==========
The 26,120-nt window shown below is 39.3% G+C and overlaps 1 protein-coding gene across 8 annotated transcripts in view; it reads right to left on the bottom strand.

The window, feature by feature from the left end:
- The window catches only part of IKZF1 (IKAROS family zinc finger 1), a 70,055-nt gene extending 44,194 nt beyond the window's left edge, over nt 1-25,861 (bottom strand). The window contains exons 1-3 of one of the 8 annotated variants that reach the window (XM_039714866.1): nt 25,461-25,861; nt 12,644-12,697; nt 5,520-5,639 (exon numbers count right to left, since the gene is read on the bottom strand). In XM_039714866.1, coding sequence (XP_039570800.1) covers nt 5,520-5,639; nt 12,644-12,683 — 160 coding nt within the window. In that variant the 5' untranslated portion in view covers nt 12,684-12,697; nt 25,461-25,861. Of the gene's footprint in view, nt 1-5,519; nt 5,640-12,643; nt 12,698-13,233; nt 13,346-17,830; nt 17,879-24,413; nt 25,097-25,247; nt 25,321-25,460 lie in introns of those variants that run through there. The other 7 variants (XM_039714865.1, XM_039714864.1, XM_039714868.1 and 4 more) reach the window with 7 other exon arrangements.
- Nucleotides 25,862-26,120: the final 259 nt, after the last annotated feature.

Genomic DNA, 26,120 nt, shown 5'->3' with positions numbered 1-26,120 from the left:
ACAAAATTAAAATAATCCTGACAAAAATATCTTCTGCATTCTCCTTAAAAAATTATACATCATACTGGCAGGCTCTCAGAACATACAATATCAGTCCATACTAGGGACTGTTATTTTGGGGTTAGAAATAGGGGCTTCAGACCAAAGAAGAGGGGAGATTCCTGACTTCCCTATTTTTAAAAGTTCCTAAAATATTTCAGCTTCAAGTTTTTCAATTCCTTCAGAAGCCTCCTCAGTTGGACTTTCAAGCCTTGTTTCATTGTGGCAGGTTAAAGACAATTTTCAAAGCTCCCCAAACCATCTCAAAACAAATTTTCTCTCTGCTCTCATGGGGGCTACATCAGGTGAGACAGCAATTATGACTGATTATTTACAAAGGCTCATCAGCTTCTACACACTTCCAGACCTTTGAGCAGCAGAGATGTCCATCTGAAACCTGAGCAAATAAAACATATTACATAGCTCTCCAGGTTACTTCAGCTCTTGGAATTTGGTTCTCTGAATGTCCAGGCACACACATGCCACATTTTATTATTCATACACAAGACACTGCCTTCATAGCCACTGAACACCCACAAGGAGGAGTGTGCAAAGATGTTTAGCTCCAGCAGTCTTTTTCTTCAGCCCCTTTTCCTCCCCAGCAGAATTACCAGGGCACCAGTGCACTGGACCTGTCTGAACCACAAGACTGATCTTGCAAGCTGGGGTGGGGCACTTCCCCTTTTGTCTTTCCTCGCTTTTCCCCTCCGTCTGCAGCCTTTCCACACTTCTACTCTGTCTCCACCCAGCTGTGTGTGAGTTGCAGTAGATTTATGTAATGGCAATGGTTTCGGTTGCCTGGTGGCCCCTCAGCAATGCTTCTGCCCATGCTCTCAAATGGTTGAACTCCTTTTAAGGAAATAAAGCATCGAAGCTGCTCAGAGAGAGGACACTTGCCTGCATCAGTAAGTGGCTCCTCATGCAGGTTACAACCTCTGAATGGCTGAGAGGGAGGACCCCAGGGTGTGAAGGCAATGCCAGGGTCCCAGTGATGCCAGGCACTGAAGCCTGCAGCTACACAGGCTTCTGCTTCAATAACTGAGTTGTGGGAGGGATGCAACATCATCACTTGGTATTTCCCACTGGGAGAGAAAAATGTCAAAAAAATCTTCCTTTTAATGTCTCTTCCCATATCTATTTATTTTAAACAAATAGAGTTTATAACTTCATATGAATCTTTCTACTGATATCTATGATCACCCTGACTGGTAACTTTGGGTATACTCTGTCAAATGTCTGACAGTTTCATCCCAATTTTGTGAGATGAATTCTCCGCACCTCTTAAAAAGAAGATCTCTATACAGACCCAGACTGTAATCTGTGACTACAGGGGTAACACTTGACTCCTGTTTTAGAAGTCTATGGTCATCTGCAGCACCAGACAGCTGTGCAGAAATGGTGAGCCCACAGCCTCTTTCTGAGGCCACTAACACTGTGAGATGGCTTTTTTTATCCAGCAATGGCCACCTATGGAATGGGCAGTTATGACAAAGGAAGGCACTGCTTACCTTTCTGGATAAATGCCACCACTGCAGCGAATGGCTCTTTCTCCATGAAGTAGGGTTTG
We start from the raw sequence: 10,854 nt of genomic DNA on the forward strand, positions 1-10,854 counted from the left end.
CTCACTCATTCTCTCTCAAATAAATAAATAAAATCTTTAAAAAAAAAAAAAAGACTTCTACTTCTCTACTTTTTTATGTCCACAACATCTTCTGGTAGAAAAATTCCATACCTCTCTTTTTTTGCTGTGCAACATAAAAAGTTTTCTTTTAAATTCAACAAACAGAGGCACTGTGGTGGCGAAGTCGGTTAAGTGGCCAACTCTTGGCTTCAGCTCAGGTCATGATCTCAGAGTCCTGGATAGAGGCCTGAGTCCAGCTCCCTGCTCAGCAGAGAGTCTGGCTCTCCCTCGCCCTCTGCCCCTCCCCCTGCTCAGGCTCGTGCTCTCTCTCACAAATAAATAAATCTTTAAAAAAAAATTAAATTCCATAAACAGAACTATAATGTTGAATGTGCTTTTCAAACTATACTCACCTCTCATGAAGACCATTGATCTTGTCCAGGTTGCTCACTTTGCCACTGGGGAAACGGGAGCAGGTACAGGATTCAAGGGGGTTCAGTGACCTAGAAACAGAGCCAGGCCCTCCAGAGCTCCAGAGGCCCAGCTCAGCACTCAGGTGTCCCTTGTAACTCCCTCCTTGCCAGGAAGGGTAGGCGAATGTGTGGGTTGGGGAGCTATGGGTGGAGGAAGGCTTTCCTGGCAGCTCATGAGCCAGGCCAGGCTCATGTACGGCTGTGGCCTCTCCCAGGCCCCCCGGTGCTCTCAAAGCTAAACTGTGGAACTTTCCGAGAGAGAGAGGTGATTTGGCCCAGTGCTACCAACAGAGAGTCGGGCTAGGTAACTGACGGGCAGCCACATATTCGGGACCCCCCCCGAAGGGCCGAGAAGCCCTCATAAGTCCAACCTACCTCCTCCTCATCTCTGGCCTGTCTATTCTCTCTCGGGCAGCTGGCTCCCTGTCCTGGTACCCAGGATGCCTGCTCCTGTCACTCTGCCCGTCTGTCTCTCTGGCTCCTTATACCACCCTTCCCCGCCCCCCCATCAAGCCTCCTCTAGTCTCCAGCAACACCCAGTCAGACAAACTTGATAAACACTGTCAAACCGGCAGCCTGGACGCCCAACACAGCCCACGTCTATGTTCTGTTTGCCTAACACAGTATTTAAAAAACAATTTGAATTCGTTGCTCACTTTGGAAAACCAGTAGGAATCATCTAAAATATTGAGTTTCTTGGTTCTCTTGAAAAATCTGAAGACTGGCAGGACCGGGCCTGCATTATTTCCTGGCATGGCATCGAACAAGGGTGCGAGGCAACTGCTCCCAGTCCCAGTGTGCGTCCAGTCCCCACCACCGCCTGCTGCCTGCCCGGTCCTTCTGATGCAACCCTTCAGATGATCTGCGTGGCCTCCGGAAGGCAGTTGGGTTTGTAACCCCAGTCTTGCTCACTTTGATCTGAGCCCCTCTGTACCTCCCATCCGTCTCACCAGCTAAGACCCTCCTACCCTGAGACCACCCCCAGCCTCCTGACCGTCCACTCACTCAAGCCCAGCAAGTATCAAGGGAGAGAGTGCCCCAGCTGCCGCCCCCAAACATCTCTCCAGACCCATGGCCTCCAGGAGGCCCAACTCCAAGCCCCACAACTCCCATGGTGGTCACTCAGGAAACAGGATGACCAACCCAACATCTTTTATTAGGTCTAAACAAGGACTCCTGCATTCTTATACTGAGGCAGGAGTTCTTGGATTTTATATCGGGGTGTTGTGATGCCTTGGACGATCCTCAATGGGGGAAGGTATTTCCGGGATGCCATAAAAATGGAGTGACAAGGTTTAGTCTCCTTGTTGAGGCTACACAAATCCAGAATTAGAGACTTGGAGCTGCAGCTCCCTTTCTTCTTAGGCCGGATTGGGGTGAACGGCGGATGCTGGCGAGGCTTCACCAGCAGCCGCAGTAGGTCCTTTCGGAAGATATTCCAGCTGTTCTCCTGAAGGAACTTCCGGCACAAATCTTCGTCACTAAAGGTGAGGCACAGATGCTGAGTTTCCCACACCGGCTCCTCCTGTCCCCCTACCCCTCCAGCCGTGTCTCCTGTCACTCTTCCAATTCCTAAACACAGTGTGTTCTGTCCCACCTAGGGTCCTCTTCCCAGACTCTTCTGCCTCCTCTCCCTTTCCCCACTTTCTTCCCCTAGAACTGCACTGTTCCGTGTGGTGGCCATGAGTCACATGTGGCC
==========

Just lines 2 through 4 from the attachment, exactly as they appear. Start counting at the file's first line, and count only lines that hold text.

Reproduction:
The window, feature by feature from the left end:
- The window catches only part of IKZF1 (IKAROS family zinc finger 1), a 70,055-nt gene extending 44,194 nt beyond the window's left edge, over nt 1-25,861 (bottom strand). The window contains exons 1-3 of one of the 8 annotated variants that reach the window (XM_039714866.1): nt 25,461-25,861; nt 12,644-12,697; nt 5,520-5,639 (exon numbers count right to left, since the gene is read on the bottom strand). In XM_039714866.1, coding sequence (XP_039570800.1) covers nt 5,520-5,639; nt 12,644-12,683 — 160 coding nt within the window. In that variant the 5' untranslated portion in view covers nt 12,684-12,697; nt 25,461-25,861. Of the gene's footprint in view, nt 1-5,519; nt 5,640-12,643; nt 12,698-13,233; nt 13,346-17,830; nt 17,879-24,413; nt 25,097-25,247; nt 25,321-25,460 lie in introns of those variants that run through there. The other 7 variants (XM_039714865.1, XM_039714864.1, XM_039714868.1 and 4 more) reach the window with 7 other exon arrangements.
- Nucleotides 25,862-26,120: the final 259 nt, after the last annotated feature.